As Borgerson explains, “There is a clear correlation between malnourishment, food insecurity and lemur hunting. But that also makes it a very solvable problem. We just need to change what people put on top of their rice.”

After getting the nutrition results and designing farming protocols in the fall of 2019, Borgerson’s team has been establishing farms of “tsidimy,” the lima bean plant that attracts the bacon bug, in villages throughout the Masoala region where the rainforest meets the sea.

Borgerson’s team received a three-year grant from The International Union for Conservation of Nature’s Save Our Species initiative as well as support from National Geographic and Montclair State to test sakondry farming methods as a lemur conservation effort.

Their project is set in three of the Masoala Peninsula’s remote communities. “Our furthest communities are about four days beyond the last village on the map,” Borgerson says.

Her team of 15 research staff distributed lima bean plant seeds to participating households and there are now about 4,200 plants growing across all three project communities. The beauty of farming the “bacon bugs” is that they eat the “phloem” of the plant but not the lima beans, so people can harvest both. “It’s a win-win,” Borgerson says.

Early results show that farming sakondry has already begun to improve child nutrition, food security and lemur conservation. “There’s now food available at the times when people might typically hunt primates,” she says.

According to the most recent estimates, nearly 90,000 harvestable sakondry had found each of the communities’ lima bean farms, creating enough food from sakondry to replace 100% of lemur meat, and halve lemur hunting, since the project began a year ago, which had been their original three-year goal, Borgerson says.

Borgerson with then-undergraduate Patsy Herrera in Madagascar in summer 2019.

Borgerson’s work in Madagascar has made her a bit of a celebrity in conservation circles. She has led National Geographic Expeditions and guest-starred on two episodes, where she helped the show’s hosts navigate Madagascar in search of animals thought to be extinct. Her work has also been featured on Vox and Atlas Obscura.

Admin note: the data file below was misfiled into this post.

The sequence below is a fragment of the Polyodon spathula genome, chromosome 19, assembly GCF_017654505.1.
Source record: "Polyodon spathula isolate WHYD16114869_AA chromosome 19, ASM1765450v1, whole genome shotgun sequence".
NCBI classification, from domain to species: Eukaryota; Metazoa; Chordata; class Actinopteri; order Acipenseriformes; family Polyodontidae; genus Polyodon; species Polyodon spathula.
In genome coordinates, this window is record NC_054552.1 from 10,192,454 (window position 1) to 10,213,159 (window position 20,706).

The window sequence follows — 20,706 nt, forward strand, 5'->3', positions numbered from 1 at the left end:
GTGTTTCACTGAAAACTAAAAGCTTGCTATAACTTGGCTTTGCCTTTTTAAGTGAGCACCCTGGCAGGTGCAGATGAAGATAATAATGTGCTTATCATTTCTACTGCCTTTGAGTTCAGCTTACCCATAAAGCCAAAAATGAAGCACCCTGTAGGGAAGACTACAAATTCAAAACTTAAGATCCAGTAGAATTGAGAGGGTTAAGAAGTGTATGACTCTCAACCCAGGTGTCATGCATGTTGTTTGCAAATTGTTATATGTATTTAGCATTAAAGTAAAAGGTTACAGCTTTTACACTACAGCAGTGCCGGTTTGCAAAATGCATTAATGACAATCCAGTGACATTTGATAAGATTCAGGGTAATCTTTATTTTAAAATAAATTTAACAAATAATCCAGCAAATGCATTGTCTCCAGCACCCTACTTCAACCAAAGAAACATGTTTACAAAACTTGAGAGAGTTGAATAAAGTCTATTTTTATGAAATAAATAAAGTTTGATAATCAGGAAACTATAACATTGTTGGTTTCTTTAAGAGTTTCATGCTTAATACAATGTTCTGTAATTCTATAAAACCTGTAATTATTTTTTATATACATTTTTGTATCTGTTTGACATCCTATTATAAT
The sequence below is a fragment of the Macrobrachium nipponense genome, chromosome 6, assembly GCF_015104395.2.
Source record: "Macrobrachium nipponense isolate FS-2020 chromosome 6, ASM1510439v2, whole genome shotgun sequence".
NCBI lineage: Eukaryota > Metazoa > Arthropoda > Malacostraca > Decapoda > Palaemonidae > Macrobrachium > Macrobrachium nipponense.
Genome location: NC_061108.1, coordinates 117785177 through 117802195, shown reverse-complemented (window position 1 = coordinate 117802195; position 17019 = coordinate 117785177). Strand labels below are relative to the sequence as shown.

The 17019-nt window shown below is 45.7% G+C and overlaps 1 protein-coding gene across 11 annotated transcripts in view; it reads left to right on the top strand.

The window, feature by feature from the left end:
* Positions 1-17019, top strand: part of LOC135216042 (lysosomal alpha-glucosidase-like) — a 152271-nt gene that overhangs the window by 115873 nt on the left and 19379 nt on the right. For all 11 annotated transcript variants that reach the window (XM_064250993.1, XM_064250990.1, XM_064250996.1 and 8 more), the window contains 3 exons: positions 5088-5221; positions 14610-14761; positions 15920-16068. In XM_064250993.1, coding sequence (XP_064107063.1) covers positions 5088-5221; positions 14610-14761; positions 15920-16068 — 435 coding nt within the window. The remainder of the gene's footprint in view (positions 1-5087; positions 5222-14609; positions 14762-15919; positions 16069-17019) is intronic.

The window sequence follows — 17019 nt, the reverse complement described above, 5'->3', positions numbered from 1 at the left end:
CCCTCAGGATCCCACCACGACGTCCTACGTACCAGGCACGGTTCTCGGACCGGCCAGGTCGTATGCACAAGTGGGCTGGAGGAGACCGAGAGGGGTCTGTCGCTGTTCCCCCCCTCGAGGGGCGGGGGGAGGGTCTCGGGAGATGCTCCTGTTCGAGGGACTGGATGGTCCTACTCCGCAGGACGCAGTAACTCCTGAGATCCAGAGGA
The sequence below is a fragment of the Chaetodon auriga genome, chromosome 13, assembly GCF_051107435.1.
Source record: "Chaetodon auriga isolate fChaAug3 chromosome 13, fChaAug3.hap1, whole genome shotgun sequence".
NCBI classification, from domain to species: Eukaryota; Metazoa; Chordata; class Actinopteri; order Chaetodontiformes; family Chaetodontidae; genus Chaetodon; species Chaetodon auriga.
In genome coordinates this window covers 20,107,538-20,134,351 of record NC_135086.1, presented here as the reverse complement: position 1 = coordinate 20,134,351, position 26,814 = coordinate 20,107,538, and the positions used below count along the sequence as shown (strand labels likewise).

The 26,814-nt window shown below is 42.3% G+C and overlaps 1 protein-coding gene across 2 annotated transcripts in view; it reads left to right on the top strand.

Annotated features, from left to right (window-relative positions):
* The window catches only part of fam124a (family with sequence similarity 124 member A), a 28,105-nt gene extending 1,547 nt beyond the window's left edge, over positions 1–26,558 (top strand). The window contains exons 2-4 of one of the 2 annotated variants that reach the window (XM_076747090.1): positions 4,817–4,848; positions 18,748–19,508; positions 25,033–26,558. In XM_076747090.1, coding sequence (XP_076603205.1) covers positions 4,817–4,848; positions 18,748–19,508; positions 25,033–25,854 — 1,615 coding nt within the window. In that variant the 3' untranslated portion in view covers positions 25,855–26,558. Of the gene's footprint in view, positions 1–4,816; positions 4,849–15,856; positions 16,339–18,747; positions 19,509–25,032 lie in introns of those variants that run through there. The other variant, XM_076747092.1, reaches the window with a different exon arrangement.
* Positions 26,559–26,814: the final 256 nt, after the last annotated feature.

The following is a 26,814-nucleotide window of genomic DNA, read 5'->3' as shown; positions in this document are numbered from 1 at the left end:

She serves on the board of the NGO Madagascar Health and Environmental Research (MAHERY), and is a commission member for the Madagascar Section of the International Union for Conservation of Nature Species Survival Commission’s Primate Specialist Group.

Borgerson and her daughters take in the view in Madagascar.

Pre-pandemic, she traveled to Madagascar in the summers and on winter or spring break, often with her husband and young daughters in tow, but since her last trip in March, she has had to find ways to do her research long-distance.

“We can’t wait to get back into the field,” she says. “Madagascar is our second home.”

Borgerson teaches Introduction to Physical Anthropology, Environmental Anthropology, Human Culture for Biodiversity Conservation, and Planetary Health. In the summer of 2019, Biology major Patsy Herrera ’20, traveled to Madagascar with Borgerson to assist.

Borgerson sits in a garden of tsidmy, the lima bean plant that the bacon bugs are drawn to.

It was a life-changing experience. “It made me realize how much is out there, diversity of nature, culture and language,” Herrera says. “It made me want to keep pursuing my interests in horticulture and ecology that is multi-culturally responsive. I also developed a massive appreciation for insects!”

Borgerson shows some Malagasy children a sakondry insect.

The sakondry program is part of broader efforts in Madagascar to boost insect consumption to reduce malnutrition and protect biodiversity – including the use of cricket powder in school lunches in the capital city.

There’s also a push worldwide for more insect consumption – crickets, grasshoppers and other edible bugs – for both nutritional and environmental reasons. Harvesting insects requires less land and water and produces fewer greenhouse gases than harvesting meat. “They’re a great source of protein, vitamins and minerals,” Borgerson says. “And the fact that this one tastes like bacon helps.”

Too bad it’s mostly found in abundance in Madagascar.